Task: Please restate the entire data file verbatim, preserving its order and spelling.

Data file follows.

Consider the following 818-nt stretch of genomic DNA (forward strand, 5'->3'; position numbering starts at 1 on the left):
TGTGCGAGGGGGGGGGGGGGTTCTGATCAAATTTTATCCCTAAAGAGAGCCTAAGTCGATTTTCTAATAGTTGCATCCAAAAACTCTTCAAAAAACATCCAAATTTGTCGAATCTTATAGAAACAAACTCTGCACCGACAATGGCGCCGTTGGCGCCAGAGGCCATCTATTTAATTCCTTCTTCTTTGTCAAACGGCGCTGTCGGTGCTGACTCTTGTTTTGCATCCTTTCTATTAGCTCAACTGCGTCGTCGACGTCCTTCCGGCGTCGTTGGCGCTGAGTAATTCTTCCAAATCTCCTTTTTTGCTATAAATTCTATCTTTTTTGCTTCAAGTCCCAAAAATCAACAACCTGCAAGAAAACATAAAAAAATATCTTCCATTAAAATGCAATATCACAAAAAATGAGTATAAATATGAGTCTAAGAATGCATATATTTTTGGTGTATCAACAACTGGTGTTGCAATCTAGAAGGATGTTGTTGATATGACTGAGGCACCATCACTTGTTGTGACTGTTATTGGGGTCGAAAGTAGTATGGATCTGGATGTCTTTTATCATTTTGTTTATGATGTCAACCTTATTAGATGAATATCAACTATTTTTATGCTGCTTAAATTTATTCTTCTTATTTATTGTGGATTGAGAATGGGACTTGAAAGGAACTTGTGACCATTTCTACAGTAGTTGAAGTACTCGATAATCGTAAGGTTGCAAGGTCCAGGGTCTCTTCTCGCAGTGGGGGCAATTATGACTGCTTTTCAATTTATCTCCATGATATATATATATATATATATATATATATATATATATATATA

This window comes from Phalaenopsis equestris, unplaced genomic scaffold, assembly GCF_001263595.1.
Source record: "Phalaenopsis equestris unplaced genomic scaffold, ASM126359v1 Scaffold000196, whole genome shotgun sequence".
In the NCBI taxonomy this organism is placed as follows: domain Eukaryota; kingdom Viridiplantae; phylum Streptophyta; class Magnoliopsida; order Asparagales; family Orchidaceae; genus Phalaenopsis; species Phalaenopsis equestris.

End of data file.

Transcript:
Consider the following 818-nt stretch of genomic DNA (forward strand, 5'->3'; position numbering starts at 1 on the left):
TGTGCGAGGGGGGGGGGGGGTTCTGATCAAATTTTATCCCTAAAGAGAGCCTAAGTCGATTTTCTAATAGTTGCATCCAAAAACTCTTCAAAAAACATCCAAATTTGTCGAATCTTATAGAAACAAACTCTGCACCGACAATGGCGCCGTTGGCGCCAGAGGCCATCTATTTAATTCCTTCTTCTTTGTCAAACGGCGCTGTCGGTGCTGACTCTTGTTTTGCATCCTTTCTATTAGCTCAACTGCGTCGTCGACGTCCTTCCGGCGTCGTTGGCGCTGAGTAATTCTTCCAAATCTCCTTTTTTGCTATAAATTCTATCTTTTTTGCTTCAAGTCCCAAAAATCAACAACCTGCAAGAAAACATAAAAAAATATCTTCCATTAAAATGCAATATCACAAAAAATGAGTATAAATATGAGTCTAAGAATGCATATATTTTTGGTGTATCAACAACTGGTGTTGCAATCTAGAAGGATGTTGTTGATATGACTGAGGCACCATCACTTGTTGTGACTGTTATTGGGGTCGAAAGTAGTATGGATCTGGATGTCTTTTATCATTTTGTTTATGATGTCAACCTTATTAGATGAATATCAACTATTTTTATGCTGCTTAAATTTATTCTTCTTATTTATTGTGGATTGAGAATGGGACTTGAAAGGAACTTGTGACCATTTCTACAGTAGTTGAAGTACTCGATAATCGTAAGGTTGCAAGGTCCAGGGTCTCTTCTCGCAGTGGGGGCAATTATGACTGCTTTTCAATTTATCTCCATGATATATATATATATATATATATATATATATATATATATATA

This window comes from Phalaenopsis equestris, unplaced genomic scaffold, assembly GCF_001263595.1.
Source record: "Phalaenopsis equestris unplaced genomic scaffold, ASM126359v1 Scaffold000196, whole genome shotgun sequence".
In the NCBI taxonomy this organism is placed as follows: domain Eukaryota; kingdom Viridiplantae; phylum Streptophyta; class Magnoliopsida; order Asparagales; family Orchidaceae; genus Phalaenopsis; species Phalaenopsis equestris.